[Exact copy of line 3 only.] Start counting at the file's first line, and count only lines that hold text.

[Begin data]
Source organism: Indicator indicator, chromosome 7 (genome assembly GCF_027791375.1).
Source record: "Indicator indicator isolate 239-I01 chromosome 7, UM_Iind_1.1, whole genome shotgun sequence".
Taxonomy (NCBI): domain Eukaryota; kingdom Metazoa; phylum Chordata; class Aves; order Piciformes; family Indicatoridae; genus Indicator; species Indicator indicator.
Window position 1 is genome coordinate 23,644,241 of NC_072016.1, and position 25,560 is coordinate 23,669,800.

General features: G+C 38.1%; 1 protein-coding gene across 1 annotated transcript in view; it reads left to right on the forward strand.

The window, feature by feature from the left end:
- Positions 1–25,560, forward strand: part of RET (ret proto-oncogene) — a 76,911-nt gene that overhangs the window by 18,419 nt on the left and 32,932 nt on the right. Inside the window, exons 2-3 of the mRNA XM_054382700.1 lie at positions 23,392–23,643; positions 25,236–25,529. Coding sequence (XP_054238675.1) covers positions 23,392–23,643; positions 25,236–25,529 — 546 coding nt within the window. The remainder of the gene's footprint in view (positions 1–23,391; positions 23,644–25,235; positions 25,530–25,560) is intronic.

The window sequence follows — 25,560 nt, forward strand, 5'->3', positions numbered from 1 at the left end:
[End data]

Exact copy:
Taxonomy (NCBI): domain Eukaryota; kingdom Metazoa; phylum Chordata; class Aves; order Piciformes; family Indicatoridae; genus Indicator; species Indicator indicator.